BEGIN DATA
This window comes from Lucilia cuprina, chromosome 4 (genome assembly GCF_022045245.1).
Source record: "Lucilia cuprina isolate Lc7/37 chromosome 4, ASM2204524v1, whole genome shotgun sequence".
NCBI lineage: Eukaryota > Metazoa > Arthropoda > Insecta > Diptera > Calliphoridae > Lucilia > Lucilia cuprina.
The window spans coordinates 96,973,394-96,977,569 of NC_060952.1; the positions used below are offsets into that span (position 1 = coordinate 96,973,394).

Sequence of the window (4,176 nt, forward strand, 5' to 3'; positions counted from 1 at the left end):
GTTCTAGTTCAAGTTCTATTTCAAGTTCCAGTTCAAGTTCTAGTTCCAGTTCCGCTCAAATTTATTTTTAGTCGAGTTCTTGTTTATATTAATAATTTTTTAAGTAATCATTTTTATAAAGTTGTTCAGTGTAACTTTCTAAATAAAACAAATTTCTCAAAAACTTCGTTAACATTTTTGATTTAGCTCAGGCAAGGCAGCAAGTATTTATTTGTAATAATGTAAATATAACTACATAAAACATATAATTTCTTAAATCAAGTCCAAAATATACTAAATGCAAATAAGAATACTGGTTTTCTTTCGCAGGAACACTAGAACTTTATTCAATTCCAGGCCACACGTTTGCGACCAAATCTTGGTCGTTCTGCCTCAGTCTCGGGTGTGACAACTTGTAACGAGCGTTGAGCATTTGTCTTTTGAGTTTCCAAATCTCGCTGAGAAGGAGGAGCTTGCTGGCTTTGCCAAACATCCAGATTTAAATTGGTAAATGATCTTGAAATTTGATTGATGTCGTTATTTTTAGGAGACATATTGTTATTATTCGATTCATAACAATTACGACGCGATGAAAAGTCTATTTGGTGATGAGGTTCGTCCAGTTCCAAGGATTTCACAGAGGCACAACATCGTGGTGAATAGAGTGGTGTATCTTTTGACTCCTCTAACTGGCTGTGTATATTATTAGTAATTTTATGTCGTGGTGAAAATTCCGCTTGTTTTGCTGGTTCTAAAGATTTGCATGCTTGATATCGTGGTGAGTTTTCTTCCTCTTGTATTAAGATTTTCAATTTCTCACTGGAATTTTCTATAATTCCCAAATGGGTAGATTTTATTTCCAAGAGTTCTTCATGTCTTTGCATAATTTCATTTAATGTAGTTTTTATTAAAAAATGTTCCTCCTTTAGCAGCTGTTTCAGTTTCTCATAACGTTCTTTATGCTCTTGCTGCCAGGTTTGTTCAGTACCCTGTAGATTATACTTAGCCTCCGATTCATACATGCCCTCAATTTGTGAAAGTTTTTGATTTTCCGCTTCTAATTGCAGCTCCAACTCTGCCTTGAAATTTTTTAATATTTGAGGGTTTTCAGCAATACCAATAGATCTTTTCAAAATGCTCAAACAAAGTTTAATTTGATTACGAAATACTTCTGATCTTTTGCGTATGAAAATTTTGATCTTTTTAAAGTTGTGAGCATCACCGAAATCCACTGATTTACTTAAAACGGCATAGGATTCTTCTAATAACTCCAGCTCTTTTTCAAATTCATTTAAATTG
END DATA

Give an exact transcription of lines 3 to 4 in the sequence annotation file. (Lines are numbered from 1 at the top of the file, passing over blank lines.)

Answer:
NCBI lineage: Eukaryota > Metazoa > Arthropoda > Insecta > Diptera > Calliphoridae > Lucilia > Lucilia cuprina.
The window spans coordinates 96,973,394-96,977,569 of NC_060952.1; the positions used below are offsets into that span (position 1 = coordinate 96,973,394).